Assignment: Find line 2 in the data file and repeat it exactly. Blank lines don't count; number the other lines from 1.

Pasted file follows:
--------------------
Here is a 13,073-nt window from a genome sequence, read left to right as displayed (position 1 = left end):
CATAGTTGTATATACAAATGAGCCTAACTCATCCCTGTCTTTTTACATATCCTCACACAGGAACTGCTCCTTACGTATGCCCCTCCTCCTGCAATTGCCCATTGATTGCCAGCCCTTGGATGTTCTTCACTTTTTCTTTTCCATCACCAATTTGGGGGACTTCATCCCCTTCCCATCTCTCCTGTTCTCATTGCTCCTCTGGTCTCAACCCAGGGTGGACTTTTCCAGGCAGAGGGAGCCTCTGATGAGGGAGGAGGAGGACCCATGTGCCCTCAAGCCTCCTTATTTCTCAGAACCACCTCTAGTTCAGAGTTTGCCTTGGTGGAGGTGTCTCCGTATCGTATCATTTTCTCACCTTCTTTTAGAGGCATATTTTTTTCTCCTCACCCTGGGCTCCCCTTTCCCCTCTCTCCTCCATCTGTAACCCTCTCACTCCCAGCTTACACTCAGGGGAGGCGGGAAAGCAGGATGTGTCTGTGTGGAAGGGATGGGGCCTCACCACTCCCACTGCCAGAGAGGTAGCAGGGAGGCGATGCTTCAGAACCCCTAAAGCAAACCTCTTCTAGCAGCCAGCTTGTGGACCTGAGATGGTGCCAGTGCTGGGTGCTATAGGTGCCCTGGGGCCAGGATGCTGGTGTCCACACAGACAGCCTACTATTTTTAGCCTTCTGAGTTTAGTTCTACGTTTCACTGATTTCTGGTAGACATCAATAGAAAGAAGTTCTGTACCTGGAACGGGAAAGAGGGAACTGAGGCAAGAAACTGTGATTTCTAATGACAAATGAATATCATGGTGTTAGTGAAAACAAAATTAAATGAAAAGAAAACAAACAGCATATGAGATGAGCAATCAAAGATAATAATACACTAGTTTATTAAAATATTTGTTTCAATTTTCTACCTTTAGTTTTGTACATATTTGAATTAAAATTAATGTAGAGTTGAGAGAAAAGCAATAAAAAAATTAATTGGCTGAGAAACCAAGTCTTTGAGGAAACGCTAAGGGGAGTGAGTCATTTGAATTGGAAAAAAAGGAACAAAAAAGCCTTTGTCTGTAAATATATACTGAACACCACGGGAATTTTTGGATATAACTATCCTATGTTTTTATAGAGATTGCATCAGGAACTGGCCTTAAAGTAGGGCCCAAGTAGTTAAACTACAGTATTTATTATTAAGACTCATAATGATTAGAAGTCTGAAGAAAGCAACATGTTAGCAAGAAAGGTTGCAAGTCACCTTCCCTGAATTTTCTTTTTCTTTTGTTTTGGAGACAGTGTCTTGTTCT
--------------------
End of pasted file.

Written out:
CATAGTTGTATATACAAATGAGCCTAACTCATCCCTGTCTTTTTACATATCCTCACACAGGAACTGCTCCTTACGTATGCCCCTCCTCCTGCAATTGCCCATTGATTGCCAGCCCTTGGATGTTCTTCACTTTTTCTTTTCCATCACCAATTTGGGGGACTTCATCCCCTTCCCATCTCTCCTGTTCTCATTGCTCCTCTGGTCTCAACCCAGGGTGGACTTTTCCAGGCAGAGGGAGCCTCTGATGAGGGAGGAGGAGGACCCATGTGCCCTCAAGCCTCCTTATTTCTCAGAACCACCTCTAGTTCAGAGTTTGCCTTGGTGGAGGTGTCTCCGTATCGTATCATTTTCTCACCTTCTTTTAGAGGCATATTTTTTTCTCCTCACCCTGGGCTCCCCTTTCCCCTCTCTCCTCCATCTGTAACCCTCTCACTCCCAGCTTACACTCAGGGGAGGCGGGAAAGCAGGATGTGTCTGTGTGGAAGGGATGGGGCCTCACCACTCCCACTGCCAGAGAGGTAGCAGGGAGGCGATGCTTCAGAACCCCTAAAGCAAACCTCTTCTAGCAGCCAGCTTGTGGACCTGAGATGGTGCCAGTGCTGGGTGCTATAGGTGCCCTGGGGCCAGGATGCTGGTGTCCACACAGACAGCCTACTATTTTTAGCCTTCTGAGTTTAGTTCTACGTTTCACTGATTTCTGGTAGACATCAATAGAAAGAAGTTCTGTACCTGGAACGGGAAAGAGGGAACTGAGGCAAGAAACTGTGATTTCTAATGACAAATGAATATCATGGTGTTAGTGAAAACAAAATTAAATGAAAAGAAAACAAACAGCATATGAGATGAGCAATCAAAGATAATAATACACTAGTTTATTAAAATATTTGTTTCAATTTTCTACCTTTAGTTTTGTACATATTTGAATTAAAATTAATGTAGAGTTGAGAGAAAAGCAATAAAAAAATTAATTGGCTGAGAAACCAAGTCTTTGAGGAAACGCTAAGGGGAGTGAGTCATTTGAATTGGAAAAAAAGGAACAAAAAAGCCTTTGTCTGTAAATATATACTGAACACCACGGGAATTTTTGGATATAACTATCCTATGTTTTTATAGAGATTGCATCAGGAACTGGCCTTAAAGTAGGGCCCAAGTAGTTAAACTACAGTATTTATTATTAAGACTCATAATGATTAGAAGTCTGAAGAAAGCAACATGTTAGCAAGAAAGGTTGCAAGTCACCTTCCCTGAATTTTCTTTTTCTTTTGTTTTGGAGACAGTGTCTTGTTCT